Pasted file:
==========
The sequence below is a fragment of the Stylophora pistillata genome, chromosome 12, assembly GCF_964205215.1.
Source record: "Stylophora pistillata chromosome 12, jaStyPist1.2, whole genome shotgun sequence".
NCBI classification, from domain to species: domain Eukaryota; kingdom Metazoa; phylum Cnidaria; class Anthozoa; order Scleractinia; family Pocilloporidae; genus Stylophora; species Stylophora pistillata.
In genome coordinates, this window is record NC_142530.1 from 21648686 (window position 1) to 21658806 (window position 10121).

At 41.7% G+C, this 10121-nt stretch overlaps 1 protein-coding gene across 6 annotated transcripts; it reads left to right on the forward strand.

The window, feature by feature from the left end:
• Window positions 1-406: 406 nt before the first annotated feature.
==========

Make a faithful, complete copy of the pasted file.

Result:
The sequence below is a fragment of the Stylophora pistillata genome, chromosome 12, assembly GCF_964205215.1.
Source record: "Stylophora pistillata chromosome 12, jaStyPist1.2, whole genome shotgun sequence".
NCBI classification, from domain to species: domain Eukaryota; kingdom Metazoa; phylum Cnidaria; class Anthozoa; order Scleractinia; family Pocilloporidae; genus Stylophora; species Stylophora pistillata.
In genome coordinates, this window is record NC_142530.1 from 21648686 (window position 1) to 21658806 (window position 10121).

At 41.7% G+C, this 10121-nt stretch overlaps 1 protein-coding gene across 6 annotated transcripts; it reads left to right on the forward strand.

The window, feature by feature from the left end:
• Window positions 1-406: 406 nt before the first annotated feature.